My colleagues and I agree on two fundamental points: that it is desirable to initiate a process toward banning weapons of mass destruction from the Middle East and that such a process will be long and difficult. Ehud Eiran looks at the situation through a realist lens but concedes that "joint mechanisms can help achieve security." Both Ayman Khalil and Mansour Salsabili strongly support the establishment of a WMD-free zone, but Khalil recognizes that the process must be an "ongoing initiative" and Salsabili notes that a lot of "patience and collaboration" will be required. These are constructive positions; unfortunately, official positions have not been so constructive, and the key question remains how to create conditions for initiating a serious process.
The challenges are formidable. Establishing a zone free of WMD is not the most urgent security matter facing the Middle East. Syria's civil war is more pressing, and so is the continuing stalemate over Iran's nuclear program. And though weapons of mass destruction are not unrelated to either the Syrian conflict or the Iranian stand-off, the WMD-free-zone proposal is not likely to be a meaningful vehicle for resolving either situation in the short run.
Nevertheless, initiating a process for discussing WMD remains feasible. But more than dates and modalities for a meeting in Helsinki are needed—fundamental reassessments are required as well. First, all parties must recognize that progress toward a WMD-free zone will require policy changes in areas only indirectly related to nuclear, biological, and chemical weapons and their delivery systems. This is not to say that peace must precede any discussion of disarmament, or that progress toward a WMD-free zone must be formally linked to improvements in bilateral relationships involving Arab nations, Israel, and Iran. Establishing rigid conditions such as these would only prolong the current stalemate. But banning weapons of mass destruction from the region inevitably depends on a relaxation of tensions. Conversely, tensions can be relaxed through productive engagement on disarmament. It would be useful for all parties to acknowledge publicly that arms control and the normalization of diplomatic relations in the region are interdependent processes, and to begin removing obstacles on both fronts.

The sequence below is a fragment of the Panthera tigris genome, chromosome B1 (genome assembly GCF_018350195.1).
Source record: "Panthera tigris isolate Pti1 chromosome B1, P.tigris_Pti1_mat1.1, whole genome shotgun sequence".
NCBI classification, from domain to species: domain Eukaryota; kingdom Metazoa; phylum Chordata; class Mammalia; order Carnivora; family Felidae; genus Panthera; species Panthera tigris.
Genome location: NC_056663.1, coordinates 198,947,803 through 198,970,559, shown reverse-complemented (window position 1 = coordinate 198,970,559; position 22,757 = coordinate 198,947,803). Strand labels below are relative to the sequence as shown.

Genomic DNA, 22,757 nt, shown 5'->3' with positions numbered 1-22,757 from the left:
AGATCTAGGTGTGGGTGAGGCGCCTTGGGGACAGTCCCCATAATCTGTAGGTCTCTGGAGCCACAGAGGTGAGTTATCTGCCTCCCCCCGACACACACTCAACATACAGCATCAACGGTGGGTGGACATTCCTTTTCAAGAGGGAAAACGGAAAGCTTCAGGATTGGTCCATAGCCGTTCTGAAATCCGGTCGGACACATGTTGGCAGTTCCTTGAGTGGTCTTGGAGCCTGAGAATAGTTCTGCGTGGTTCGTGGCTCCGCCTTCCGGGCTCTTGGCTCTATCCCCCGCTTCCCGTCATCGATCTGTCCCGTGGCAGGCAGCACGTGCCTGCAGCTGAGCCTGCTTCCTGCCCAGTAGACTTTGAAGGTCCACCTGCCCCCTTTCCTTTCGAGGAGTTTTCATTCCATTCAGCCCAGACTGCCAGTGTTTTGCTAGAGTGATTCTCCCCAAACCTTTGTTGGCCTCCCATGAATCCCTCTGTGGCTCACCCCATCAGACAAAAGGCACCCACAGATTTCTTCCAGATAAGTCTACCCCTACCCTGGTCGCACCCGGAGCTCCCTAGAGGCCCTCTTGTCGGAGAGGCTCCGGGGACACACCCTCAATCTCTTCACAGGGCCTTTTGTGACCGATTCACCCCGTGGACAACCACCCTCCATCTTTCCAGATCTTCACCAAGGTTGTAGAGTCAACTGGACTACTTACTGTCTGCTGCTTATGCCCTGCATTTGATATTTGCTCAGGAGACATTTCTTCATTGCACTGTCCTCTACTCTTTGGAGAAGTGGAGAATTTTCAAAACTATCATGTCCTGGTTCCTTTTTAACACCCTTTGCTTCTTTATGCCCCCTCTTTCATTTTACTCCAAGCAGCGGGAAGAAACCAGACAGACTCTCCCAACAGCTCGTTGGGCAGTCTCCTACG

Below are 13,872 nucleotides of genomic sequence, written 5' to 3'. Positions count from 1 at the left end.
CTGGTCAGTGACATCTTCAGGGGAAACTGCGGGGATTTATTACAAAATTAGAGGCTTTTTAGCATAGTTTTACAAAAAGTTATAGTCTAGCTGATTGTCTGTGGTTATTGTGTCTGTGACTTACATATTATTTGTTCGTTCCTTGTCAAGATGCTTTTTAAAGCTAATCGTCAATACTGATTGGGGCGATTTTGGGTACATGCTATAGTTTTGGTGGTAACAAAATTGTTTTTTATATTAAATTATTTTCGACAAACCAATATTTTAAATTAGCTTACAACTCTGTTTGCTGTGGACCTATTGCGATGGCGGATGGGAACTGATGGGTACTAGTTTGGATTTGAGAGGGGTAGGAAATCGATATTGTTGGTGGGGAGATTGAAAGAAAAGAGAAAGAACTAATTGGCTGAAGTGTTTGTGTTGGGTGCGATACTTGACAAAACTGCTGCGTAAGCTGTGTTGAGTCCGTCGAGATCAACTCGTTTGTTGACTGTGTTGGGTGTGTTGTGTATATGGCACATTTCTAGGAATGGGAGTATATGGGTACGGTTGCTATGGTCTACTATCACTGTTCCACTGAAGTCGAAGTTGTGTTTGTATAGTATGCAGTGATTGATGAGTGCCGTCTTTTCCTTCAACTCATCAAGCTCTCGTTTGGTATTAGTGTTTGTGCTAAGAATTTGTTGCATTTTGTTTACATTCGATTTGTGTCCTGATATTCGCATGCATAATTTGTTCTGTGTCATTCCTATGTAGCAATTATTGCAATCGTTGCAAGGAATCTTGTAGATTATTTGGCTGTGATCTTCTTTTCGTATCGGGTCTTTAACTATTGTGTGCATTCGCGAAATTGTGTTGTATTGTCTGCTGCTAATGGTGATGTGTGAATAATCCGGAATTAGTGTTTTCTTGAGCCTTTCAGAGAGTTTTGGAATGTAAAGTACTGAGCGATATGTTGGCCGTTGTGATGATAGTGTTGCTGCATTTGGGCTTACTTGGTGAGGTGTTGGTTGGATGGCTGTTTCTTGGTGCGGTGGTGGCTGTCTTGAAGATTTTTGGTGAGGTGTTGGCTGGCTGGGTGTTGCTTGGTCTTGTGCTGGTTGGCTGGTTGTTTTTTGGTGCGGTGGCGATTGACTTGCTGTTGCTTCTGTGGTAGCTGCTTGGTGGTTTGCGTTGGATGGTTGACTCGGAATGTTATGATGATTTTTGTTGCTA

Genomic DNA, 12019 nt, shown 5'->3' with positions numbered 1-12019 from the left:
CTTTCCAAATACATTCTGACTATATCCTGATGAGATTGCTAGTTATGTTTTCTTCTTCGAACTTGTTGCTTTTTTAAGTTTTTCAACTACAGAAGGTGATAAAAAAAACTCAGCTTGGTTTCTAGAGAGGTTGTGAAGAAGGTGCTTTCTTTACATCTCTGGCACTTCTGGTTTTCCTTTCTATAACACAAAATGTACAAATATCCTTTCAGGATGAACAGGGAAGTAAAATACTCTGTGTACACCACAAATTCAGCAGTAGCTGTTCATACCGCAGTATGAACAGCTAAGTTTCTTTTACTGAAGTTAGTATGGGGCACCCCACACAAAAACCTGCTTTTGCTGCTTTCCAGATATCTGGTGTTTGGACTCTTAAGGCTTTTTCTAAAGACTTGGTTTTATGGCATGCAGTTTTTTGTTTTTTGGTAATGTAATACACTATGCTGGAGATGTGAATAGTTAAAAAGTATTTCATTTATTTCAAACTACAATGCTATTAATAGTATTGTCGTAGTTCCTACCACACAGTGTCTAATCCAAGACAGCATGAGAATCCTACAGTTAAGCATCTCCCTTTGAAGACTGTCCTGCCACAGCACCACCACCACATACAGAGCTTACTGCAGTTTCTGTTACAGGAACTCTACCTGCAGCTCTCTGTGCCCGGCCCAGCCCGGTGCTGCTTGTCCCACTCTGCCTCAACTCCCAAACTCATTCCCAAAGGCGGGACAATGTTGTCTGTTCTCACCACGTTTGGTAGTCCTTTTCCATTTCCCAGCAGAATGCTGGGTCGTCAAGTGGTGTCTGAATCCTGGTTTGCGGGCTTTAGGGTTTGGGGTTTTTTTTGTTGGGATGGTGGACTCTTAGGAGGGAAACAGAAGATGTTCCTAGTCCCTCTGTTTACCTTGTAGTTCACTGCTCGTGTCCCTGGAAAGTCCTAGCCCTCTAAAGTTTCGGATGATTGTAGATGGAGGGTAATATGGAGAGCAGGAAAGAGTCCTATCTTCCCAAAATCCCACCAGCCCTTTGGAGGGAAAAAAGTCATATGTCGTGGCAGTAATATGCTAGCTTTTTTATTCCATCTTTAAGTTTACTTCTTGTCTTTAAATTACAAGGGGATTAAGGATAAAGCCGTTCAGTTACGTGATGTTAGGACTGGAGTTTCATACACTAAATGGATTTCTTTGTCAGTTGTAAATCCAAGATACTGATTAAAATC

Second, Israel must begin to grapple in its national security strategy with certain long-term regional trends. These include increased political participation in Arab countries, the erosion of US influence in the Middle East, and the diffusion of enrichment and reprocessing technologies. Israel's traditional reliance on deterrence, preventive strikes, alignment with the United States, and a nuclear monopoly is becoming less tenable, and a sensible hedging strategy would be to engage intensively in regional diplomacy. The process toward establishing a zone free of WMD offers a significant opportunity for this. Israelis often describe arms control as a slippery slope that might lead to concerted pressure on the nation to disarm. But if Israel doubles down on its national security strategies as the regional status quo shifts, it would find itself on a more slippery slope by far.
Finally, the Arab League, Iran, and the sponsors of the WMD-free-zone process—if they truly wish to prioritize banning weapons of mass destruction—should support the establishment of a regionally-based security forum, with independent convening authority, to carry out direct multilateral discussions on regional security and disarmament. Such a regional umbrella need not interfere with the mandate of the review conference for the Nuclear Non-Proliferation Treaty. Instead, the forum would complement the work of the review conference and facilitate Israel's participation in arms control processes even though Israel is not a signatory to the treaty. And Israel, presented with the opportunity under such circumstances to enter into discussions on banning weapons of mass destruction, might decide that doing so is in its own best interest.